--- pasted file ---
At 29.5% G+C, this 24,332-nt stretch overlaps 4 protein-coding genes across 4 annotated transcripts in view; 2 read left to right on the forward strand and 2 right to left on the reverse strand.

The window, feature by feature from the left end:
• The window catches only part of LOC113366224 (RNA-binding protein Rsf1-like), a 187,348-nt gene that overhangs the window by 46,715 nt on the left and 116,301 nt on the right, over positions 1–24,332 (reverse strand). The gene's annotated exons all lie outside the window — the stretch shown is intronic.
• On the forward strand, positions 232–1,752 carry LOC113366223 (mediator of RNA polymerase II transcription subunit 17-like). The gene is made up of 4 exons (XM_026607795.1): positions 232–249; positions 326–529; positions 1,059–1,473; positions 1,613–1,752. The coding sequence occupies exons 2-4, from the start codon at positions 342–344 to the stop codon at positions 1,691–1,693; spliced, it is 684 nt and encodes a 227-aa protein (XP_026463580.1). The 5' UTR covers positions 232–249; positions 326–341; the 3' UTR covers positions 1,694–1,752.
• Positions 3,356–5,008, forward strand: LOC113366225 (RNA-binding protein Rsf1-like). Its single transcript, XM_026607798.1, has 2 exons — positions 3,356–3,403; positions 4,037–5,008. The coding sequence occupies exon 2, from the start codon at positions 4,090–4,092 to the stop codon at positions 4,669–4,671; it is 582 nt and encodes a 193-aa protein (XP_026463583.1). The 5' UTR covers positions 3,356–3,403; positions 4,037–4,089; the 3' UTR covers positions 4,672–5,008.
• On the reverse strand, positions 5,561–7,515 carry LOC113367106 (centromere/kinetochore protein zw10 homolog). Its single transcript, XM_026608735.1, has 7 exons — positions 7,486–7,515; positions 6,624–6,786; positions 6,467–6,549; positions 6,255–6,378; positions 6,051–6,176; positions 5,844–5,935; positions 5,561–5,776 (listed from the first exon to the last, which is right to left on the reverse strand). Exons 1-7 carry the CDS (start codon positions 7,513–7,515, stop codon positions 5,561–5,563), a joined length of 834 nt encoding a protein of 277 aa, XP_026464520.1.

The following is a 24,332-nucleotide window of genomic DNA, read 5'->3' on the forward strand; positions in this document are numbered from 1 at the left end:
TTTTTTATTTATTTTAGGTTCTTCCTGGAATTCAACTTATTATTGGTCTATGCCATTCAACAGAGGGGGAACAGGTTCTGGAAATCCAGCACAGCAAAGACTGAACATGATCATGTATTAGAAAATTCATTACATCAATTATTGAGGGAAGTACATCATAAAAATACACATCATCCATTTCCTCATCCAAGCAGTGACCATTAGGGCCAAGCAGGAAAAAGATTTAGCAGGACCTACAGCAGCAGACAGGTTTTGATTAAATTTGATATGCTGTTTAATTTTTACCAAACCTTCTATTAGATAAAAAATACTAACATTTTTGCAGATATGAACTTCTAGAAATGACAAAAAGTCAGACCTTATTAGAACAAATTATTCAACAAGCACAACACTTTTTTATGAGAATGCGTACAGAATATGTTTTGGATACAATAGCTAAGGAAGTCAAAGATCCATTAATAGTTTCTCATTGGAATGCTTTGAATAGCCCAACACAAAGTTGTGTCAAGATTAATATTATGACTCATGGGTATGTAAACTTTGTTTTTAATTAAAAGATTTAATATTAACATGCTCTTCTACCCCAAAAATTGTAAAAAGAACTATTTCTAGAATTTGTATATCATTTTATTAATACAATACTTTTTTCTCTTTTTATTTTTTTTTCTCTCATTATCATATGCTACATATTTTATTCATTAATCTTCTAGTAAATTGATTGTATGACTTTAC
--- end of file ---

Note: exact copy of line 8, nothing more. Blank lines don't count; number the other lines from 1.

TTTTTTATTTATTTTAGGTTCTTCCTGGAATTCAACTTATTATTGGTCTATGCCATTCAACAGAGGGGGAACAGGTTCTGGAAATCCAGCACAGCAAAGACTGAACATGATCATGTATTAGAAAATTCATTACATCAATTATTGAGGGAAGTACATCATAAAAATACACATCATCCATTTCCTCATCCAAGCAGTGACCATTAGGGCCAAGCAGGAAAAAGATTTAGCAGGACCTACAGCAGCAGACAGGTTTTGATTAAATTTGATATGCTGTTTAATTTTTACCAAACCTTCTATTAGATAAAAAATACTAACATTTTTGCAGATATGAACTTCTAGAAATGACAAAAAGTCAGACCTTATTAGAACAAATTATTCAACAAGCACAACACTTTTTTATGAGAATGCGTACAGAATATGTTTTGGATACAATAGCTAAGGAAGTCAAAGATCCATTAATAGTTTCTCATTGGAATGCTTTGAATAGCCCAACACAAAGTTGTGTCAAGATTAATATTATGACTCATGGGTATGTAAACTTTGTTTTTAATTAAAAGATTTAATATTAACATGCTCTTCTACCCCAAAAATTGTAAAAAGAACTATTTCTAGAATTTGTATATCATTTTATTAATACAATACTTTTTTCTCTTTTTATTTTTTTTTCTCTCATTATCATATGCTACATATTTTATTCATTAATCTTCTAGTAAATTGATTGTATGACTTTAC